Information technology (IT) spending in healthcare is on the rise and growing rapidly. In 2016 it increased by $1.5 billion compared to 2013 (CFR) and continues increasing by the billions. Despite the predicted rise in IT healthcare spending, you shouldn’t let your IT budget go off the rails.
Have a Proactive Strategy
Many unbudgeted spends are a result of “unexpected” issues. An IT spend climbs rapidly when you are in crisis mode. By having a proactive approach and evaluating your systems, you eliminate problems before they have a chance to surprise you.
There are three major areas of spending in an IT budget that can have many costly variables but which, if evaluated annually, are manageable and predictable:
- Equipment, software, and applications
- Computer systems management and maintenance
Head Off Known Security Issues
The year 2016 saw a dramatic rise in ransomware viruses and hacking. Ransomware tricks users into clicking infected links, encrypts their data including their network data, renders the data useless, and demands a ransom for its recovery. If a ransom is not paid the data is left inaccessible and unusable.
Security issues have already begun playing out in 2017 and must be taken seriously by healthcare practices. Your IT provider needs to ensure you have a solid plan that is proactive and preventative to stop security issues before, when, and after they happen. Preparation is key.
Does your security protocol include these?
- Secure e-mail
- Spam filters
- Security scans
- Vulnerability testing
- Third-party access management
- A second line of defense to detect infection by ransomware when it strikes and disable it before it spreads
- Business continuity plan for data backup and disaster recovery
Technology Health Check (equipment, software, and applications)
Your healthcare practice’s IT systems are fallible. Unfortunately, equipment, software, and applications all have a life cycle. Machines break, software needs updating, and applications depend upon new releases to be compatible with new equipment and software. It’s a never- ending cycle.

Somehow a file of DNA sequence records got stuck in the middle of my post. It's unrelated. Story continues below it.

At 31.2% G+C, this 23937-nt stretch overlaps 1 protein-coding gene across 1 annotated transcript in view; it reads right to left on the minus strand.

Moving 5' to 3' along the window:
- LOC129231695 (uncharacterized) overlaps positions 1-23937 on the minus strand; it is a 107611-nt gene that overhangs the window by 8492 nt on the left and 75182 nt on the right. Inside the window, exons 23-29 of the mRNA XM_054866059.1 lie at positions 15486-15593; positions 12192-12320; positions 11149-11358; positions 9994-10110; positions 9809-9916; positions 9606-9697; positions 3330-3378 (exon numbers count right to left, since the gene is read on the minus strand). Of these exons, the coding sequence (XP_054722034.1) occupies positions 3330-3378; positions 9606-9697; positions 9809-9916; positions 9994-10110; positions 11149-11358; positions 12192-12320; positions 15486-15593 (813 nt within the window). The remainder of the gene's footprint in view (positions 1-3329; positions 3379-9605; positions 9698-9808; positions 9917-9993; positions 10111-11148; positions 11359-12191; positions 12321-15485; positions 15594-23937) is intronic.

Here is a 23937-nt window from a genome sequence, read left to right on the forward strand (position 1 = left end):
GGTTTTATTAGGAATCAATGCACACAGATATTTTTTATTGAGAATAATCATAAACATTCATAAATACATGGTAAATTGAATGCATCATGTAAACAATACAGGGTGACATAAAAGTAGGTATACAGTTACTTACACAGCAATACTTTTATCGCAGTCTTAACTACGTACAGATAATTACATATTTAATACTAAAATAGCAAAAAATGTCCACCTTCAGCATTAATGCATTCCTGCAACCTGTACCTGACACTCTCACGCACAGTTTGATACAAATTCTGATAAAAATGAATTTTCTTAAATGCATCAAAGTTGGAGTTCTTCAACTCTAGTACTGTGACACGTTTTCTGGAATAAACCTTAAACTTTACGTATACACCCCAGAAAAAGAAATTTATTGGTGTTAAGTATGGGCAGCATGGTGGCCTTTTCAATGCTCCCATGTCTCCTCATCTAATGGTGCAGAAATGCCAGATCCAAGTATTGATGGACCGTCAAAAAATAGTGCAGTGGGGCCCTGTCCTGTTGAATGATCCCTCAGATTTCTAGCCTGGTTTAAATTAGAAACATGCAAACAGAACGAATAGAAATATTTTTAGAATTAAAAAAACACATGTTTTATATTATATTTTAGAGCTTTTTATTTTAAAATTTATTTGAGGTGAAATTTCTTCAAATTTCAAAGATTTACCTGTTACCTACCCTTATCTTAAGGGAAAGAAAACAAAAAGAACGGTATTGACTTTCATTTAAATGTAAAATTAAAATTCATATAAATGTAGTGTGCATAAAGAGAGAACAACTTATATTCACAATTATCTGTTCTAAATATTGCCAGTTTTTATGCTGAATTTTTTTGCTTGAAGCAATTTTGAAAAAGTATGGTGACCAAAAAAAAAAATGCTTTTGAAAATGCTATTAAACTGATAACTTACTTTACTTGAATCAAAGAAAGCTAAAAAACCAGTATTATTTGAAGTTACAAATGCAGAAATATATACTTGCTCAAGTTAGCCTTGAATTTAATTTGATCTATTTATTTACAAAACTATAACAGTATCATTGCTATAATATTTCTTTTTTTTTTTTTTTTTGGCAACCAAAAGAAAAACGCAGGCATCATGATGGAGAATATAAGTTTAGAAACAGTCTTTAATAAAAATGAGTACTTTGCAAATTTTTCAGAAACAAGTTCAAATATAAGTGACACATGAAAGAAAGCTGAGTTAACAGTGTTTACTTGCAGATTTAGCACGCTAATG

Your IT systems work in concert so when one element is not functioning the system doesn’t function. Unfortunately, many healthcare practices do not know they are close to failure until it is too late. This leads to costly, last-minute upgrades or emergency replacements that could have been avoided with strategy and planning.
Stop right now and do a technology health check:
- Physical servers and firewalls should be no more than 7 years old.
- Storage should be no more than 5 years old.
- Workstations and laptops should be no more than 4 years old. Power users generally begin seeing performance-related issues two or three years in.
- Key business applications should be upgraded at least every 2 years and be no more than 2 major releases behind.
- Servers should generally not share roles with one another unless approved and supported by the application vendor.
- Key hardware and software should have active vendor maintenance plans.
Computer Systems Management and Maintenance Plans
IT support charged by the hour is an expenditure that is regularly larger than a practice anticipates. It may feel like a savings up front, but will quickly escalate when there’s an issue. Overtime charges, rush deliveries, and downtime will make up for any savings you may have had when there were no issues.
Contracting with an experienced healthcare IT service provider for an annual management and maintenance plan will ensure that not only are your systems serviced when there is a crisis, but also your systems’ health is being monitored and managed before an issue arises, thus bringing you peace of mind.
The key to keeping an IT budget in check is being prepared, informed, and having the right kind of support.